Hospital admission rates show need for new nursing home quality measure , OIG and CMS say

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OIG and CMS: Hospital admission rates show need for new nursing home quality measure
OIG and CMS: Hospital admission rates show need for new nursing home quality measure

One in four nursing home residents on Medicare was hospitalized in 2011, costing the program $14.3 billion, according to a new report from the Department of Health and Human Services Office of Inspector General. In light of its findings, the OIG has recommended a new quality measure to track hospital admissions.

Investigators utilized government databases to gather information about all Medicare beneficiary transfers from nursing homes to hospitals for inpatient stays. The analysis considered all Medicare beneficiaries who spent at least one day in a Medicare- or Medicaid-certified nursing home in 2011, including long-term residents whose stays were not covered by Medicare.

The average hospitalization rate for these residents was 25% nationally, according to the report. Facilities in the Southeast and Oklahoma had the highest hospitalization rates, with Louisiana's reaching 38%. For-profit facilities' annual hospitalization rate was 26.5%. The rates for not-for-profits and government-run facilities were below the national average.

Quality measures (QMs) used in the government's Five-Star Rating System also correlated to hospitalization rates, the OIG found. Low staffing levels, in particular, related to higher hospitalization rates.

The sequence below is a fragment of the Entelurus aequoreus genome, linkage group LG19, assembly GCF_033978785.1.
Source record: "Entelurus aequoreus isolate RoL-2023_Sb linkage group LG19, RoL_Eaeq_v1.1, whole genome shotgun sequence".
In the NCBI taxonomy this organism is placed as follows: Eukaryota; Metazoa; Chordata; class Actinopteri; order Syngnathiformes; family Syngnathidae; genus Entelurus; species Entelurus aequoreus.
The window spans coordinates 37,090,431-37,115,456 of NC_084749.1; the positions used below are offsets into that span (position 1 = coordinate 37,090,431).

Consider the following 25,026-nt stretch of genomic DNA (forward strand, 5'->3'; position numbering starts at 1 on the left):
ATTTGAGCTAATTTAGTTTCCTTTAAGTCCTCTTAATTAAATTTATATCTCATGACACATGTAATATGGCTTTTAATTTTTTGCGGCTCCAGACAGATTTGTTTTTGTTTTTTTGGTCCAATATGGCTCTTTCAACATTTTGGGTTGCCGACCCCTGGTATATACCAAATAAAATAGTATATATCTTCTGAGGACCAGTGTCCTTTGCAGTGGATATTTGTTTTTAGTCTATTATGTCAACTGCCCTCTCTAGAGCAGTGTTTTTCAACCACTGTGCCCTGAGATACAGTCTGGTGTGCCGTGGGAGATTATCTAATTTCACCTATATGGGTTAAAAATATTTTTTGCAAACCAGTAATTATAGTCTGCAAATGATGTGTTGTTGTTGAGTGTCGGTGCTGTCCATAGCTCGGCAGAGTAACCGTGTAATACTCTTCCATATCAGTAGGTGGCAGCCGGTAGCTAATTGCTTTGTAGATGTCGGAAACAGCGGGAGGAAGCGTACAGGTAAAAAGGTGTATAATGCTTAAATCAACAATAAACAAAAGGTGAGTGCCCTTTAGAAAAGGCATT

The report authors urge the Centers for Medicare & Medicaid Services to create a QM to reflect hospitalization rates. This could track a nursing home's overall rate, or it might identify those with higher than average hospitalizations for particular conditions. Septicemia and pneumonia are the most common conditions leading to hospitalization, the OIG found. The above-average reimbursement rate for septicemia treatments is one reason for the high Medicare costs associated with patients admitted from nursing homes.

CMS concurred with the recommendation to develop a quality measure. It is developing a 30-day all-cause hospital readmissions measure for SNFs and plans to submit this to the National Quality Forum for approval by the end of the year, the agency stated in its response to the report.

Click here to access the complete document, released Tuesday.

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